It is clear from the committee's report that there is scope for expanding the role of community pharmacies in the delivery of health services. This is especially the case for remote and regional settings where access to doctors may be limited. A cautious approach is being sought, but the value of allowing community pharmacies to assist in the management of health needs cannot be ignored. Pharmacists are highly trained and have a vast knowledge base of the medicines and treatments available. Pharmacists regularly work with doctors to assist patients to manage their medication, and as part of a managed treatment program this can benefit patients in their health care.
This has been a great opportunity to learn a bit more about the sector and to provide the Parliament with a greater knowledge base on what we can do with community pharmacies now and into the future.Mr ELASMAR (Northern Metropolitan) -- I rise to speak on the Legal and Social Issues Legislation Committee inquiry into community pharmacy in Victoria. I thank the chair, Ms Crozier, and other members of the committee as well as the committee's executive officer and staff for their professional commitment to and enthusiasm for the conduct of the inquiry.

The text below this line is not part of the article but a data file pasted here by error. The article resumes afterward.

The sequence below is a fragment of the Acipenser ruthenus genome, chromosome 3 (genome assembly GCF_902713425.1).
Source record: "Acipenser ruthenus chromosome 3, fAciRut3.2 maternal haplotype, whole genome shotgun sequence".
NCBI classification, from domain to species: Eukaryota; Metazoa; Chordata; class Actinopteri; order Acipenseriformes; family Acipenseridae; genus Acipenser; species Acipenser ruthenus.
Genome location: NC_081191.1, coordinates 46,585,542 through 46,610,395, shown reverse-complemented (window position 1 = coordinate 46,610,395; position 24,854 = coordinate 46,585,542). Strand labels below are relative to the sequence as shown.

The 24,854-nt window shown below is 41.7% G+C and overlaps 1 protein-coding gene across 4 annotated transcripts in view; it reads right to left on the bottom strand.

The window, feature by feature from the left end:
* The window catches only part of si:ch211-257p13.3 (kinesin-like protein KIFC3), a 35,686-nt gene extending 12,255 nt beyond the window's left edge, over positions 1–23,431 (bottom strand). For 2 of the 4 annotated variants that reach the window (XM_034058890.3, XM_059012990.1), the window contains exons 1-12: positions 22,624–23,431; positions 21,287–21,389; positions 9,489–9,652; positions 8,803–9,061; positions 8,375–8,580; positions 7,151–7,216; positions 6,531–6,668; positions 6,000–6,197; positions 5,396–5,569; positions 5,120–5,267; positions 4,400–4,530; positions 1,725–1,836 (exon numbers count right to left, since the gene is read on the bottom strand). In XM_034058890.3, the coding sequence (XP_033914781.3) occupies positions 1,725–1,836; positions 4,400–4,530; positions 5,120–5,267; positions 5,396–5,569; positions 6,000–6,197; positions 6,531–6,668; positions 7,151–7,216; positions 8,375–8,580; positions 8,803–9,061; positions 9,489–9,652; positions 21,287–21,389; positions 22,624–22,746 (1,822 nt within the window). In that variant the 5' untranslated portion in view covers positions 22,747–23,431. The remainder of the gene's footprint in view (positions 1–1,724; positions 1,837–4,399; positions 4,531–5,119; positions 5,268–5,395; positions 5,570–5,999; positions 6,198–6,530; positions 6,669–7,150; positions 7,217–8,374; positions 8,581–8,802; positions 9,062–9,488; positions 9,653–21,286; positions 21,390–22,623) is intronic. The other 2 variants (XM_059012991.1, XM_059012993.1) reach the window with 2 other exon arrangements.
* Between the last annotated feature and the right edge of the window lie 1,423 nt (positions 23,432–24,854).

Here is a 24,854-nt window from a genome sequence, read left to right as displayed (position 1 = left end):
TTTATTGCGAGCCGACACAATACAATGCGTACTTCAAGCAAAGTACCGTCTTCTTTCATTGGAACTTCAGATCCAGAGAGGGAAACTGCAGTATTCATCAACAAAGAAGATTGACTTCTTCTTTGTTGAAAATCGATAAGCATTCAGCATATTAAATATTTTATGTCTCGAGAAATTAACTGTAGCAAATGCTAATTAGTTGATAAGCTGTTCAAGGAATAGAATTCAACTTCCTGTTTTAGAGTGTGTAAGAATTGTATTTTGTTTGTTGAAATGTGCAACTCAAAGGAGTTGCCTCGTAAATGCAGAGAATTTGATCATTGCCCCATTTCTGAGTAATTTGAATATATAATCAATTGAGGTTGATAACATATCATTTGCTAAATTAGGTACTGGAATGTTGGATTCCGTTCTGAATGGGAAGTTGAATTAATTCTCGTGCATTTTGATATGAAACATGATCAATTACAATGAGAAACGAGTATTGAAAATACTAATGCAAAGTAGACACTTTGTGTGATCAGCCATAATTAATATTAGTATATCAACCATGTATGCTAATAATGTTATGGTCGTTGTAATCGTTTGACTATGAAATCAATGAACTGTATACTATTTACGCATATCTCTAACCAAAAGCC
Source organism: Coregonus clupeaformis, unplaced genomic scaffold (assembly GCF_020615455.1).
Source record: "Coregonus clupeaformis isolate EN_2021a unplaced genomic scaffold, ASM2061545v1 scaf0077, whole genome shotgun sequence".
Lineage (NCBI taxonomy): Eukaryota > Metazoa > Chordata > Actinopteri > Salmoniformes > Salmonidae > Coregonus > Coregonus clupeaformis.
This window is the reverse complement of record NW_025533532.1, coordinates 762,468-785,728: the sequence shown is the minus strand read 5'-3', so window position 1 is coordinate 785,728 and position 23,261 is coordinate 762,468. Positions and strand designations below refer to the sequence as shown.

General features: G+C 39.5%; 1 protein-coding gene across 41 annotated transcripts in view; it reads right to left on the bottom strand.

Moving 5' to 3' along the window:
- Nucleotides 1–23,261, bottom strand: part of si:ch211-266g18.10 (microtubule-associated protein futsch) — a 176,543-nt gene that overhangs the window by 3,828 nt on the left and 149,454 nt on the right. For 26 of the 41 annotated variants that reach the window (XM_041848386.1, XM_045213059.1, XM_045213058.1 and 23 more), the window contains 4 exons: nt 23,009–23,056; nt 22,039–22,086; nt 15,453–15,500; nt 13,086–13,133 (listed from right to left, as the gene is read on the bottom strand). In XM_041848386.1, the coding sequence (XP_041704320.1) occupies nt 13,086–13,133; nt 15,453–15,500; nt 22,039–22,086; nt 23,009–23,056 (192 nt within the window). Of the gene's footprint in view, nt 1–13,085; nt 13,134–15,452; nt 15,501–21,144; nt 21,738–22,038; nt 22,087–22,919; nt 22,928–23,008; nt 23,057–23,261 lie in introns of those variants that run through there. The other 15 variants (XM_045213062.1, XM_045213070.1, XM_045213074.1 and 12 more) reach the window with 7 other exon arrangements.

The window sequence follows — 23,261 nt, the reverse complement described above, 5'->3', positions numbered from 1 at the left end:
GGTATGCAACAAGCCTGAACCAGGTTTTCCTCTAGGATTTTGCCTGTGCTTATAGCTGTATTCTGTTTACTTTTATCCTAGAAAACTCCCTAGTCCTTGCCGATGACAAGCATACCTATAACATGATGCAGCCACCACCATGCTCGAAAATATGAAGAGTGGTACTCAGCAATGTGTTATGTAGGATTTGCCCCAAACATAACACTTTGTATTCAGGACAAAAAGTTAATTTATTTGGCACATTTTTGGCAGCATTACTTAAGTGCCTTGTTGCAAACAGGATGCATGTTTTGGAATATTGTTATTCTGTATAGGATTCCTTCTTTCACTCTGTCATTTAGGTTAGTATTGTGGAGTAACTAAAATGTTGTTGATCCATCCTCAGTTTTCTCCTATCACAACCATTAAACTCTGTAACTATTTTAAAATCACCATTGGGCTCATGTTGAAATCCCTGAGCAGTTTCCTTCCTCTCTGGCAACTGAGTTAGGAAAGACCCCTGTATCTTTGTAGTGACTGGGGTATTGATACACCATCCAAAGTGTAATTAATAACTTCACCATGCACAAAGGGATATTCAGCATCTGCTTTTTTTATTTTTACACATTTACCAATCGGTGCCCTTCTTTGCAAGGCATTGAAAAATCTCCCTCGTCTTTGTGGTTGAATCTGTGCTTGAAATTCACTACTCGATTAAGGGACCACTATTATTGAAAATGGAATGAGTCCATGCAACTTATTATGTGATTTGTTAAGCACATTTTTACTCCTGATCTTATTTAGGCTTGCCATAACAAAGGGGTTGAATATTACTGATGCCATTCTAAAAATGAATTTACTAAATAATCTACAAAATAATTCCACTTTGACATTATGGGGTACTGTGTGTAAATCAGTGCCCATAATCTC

The committee believes that community pharmacists already operate at the front line of primary and preventive health care and are a highly regarded and trusted group of healthcare professionals.The committee believes that an expanded role for community pharmacists could be beneficial to the primary and preventive health of Victorians and be particularly useful in rural and regional areas where access to GPs can be more challenging for Victorians.
Key recommendations in the report include the establishment of a trial involving pharmacists providing influenza immunisations. The accessibility of pharmacies can contribute to a greater take-up of immunisations thus making a valuable contribution to preventative health care.
In conclusion, while the report is supportive of some expansion of community pharmacy, the committee emphasises that GPs must remain at the centre of primary care. Furthermore, any expansion must be evidence based and undertaken only with the necessary training, protocols and physical infrastructure in place.
Motion agreed to.